En Español

Q. Who is Mr. Smarty Plants?

A: There are those who suspect Wildflower Center volunteers are the culpable and capable culprits. Yet, others think staff members play some, albeit small, role. You can torture us with your plant questions, but we will never reveal the Green Guru's secret identity.

Help us grow by giving to the Plant Database Fund or by becoming a member

Did you know you can access the Native Plant Information Network with your web-enabled smartphone?

Share

Ask Mr. Smarty Plants

Ask Mr. Smarty Plants is a free service provided by the staff and volunteers at the Lady Bird Johnson Wildflower Center.

Search Smarty Plants
    
 
See a list of all Smarty Plants questions

Please forgive us, but Mr. Smarty Plants has been overwhelmed by a flood of mail and must take a break for awhile to catch up. We hope to be accepting new questions again soon. Thank you!

Need help with plant identification, visit the plant identification page.

 
rate this answer
Not Yet Rated

Monday - July 05, 2010

From: Lubbock, TX
Region: Southwest
Topic: Non-Natives
Title: Does non-native mimosa tree have a tap root from Lubbock TX?
Answered by: Barbara Medford

QUESTION:

Does a mimosa tree have a tap root? I would like to plant one next to a concrete driveway to help shade the garage and do not want to cause damage to the driveway in the future. Thank you in advance for your expertise.

ANSWER:

The Lady Bird Johnson Wildflower Center is dedicated to the growth, protection and propagation of plants native not only to North America but to the areas in which those plants are being grown. Albizia julibrissin, Mimosa or Silk Tree, is native to China and therefore out of our range of expertise. Read this article from the Plant Conservation Alliance's Alien Plant Working Group LEAST WANTED on the Mimosa or Silk Tree to learn why we do not recommend it, regardless of what kind of root it has.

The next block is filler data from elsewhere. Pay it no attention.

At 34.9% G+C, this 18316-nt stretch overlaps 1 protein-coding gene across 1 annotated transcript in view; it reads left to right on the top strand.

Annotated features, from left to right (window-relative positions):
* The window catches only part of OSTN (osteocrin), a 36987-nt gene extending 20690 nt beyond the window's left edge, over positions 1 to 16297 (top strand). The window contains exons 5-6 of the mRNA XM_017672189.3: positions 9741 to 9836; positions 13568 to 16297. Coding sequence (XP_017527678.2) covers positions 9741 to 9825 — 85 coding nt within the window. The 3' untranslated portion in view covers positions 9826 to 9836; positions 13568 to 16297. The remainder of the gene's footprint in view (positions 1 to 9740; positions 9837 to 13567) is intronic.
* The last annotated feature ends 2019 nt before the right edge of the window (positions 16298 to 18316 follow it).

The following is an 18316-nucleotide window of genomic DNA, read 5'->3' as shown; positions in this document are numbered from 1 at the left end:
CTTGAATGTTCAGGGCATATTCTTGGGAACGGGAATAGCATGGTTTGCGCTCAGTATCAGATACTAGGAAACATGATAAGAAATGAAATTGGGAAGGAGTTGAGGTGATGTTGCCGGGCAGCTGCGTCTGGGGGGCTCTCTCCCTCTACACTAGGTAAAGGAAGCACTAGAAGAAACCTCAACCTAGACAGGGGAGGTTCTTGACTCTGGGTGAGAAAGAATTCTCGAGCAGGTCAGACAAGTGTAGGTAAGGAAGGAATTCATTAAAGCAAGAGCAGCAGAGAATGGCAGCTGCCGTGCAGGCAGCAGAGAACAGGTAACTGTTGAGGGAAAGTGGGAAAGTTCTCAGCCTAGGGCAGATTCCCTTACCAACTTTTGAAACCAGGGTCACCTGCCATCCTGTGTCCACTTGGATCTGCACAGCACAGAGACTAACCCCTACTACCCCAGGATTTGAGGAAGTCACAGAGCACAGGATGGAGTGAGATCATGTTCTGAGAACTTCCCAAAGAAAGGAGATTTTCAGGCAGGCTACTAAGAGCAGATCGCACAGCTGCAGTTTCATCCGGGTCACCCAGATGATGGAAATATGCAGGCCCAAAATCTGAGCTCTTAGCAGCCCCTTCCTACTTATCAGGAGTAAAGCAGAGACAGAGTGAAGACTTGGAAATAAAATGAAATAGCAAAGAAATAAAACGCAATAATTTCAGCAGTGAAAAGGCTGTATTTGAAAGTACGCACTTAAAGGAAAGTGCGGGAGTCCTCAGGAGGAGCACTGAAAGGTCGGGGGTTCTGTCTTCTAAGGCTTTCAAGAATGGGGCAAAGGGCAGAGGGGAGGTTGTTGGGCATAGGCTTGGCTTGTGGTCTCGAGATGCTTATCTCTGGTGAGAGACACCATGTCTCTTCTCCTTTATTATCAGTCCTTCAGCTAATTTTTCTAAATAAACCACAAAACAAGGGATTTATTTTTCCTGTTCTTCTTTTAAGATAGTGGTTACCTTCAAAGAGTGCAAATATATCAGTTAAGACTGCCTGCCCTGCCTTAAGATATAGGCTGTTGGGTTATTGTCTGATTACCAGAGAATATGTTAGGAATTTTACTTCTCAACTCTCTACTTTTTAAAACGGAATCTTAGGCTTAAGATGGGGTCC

You might also be interested in reading this Dave's Garden Forum page on Albizia julibrissin, especially the MANY negative comments. 

There are few trees with a true taproot; they may begin with one, but as time goes by roots will spread from that center root, both in search of water and nutrients and also as a base to stabilize the tree in the ground. From this USDA Forest Service site Mimosa, we extracted these two sentences apropos of your question:

"Breakage: susceptible to breakage either at the crotch due to poor collar formation, or the wood itself is weak and tends to break."

"Roots: surface roots can lift sidewalks or interfere with mowing."

Honestly, most trees will interfere with foundations, sidewalks or driveways if planted too close, regardless of the type of root. Do your research on trees native to your area by going to our Recommended Species, clicking on Texas High Plains on the map, and Narrow Your Search to trees, and indicate the amount of light needed, moisture, etc.  You can follow the plant links to the page on each tree to learn the projected size of that tree. Generally speaking, a tree root system can be from 2 to 4 times the size of the crown of the tree, so consider that when you decide where to plant a tree. 

 

 

 

More Non-Natives Questions

Transplant shock in non-native crape myrtle from Wesley Chapel, FL
June 12, 2012 - I just bought a 12 ft. crape myrtle and planted it, giving it plenty of water I think. After 3 days the leaves are wilting and flowers are falling off.
view the full question and answer

Difference between invasive Chinese and Japanese wisterias and native wisteria
September 12, 2014 - Dear Mr or Ms Smarty Plants, Is there any way I can tell for sure if my wisteria is native? I bought it at a place when it was in bloom that sold a lot of native plants. I Would like to know for sure...
view the full question and answer

Planting a non-native rose on oak tree in Hutto TX
April 07, 2011 - I would like to consider planting an earth-kind climbing rose on the south side of my 12 ft oak tree. Is this a good idea? Will I create problems?
view the full question and answer

Non-native Chamaecyparis pisiflora turning brown in Fuqua-Varina NC
December 10, 2012 - I have a "Soft Serve False Cypress" Chamaecyparis pisifera'Dow Whiting PPAF, that has only been in the ground for 6-7 months. I just noticed that the branches and leaves are starting to die, turni...
view the full question and answer

Information on care and transplant of non-native Bamboo in North Carolina
April 15, 2006 - I am considering transplanting some bamboo from my backyard to my side yard in Northern Randolph County, Central Piedmont, North Carolina. Could you offer me any pointers on a direct ground to gro...
view the full question and answer

Support the Wildflower Center by Donating Online or Becoming a Member today.
E-NEWSLETTER | BECOME A MEMBER | DONATE NOW | MEDIA | JOBS | SITEMAP | STAFF INTRANET
© 2016 Lady Bird Johnson Wildflower Center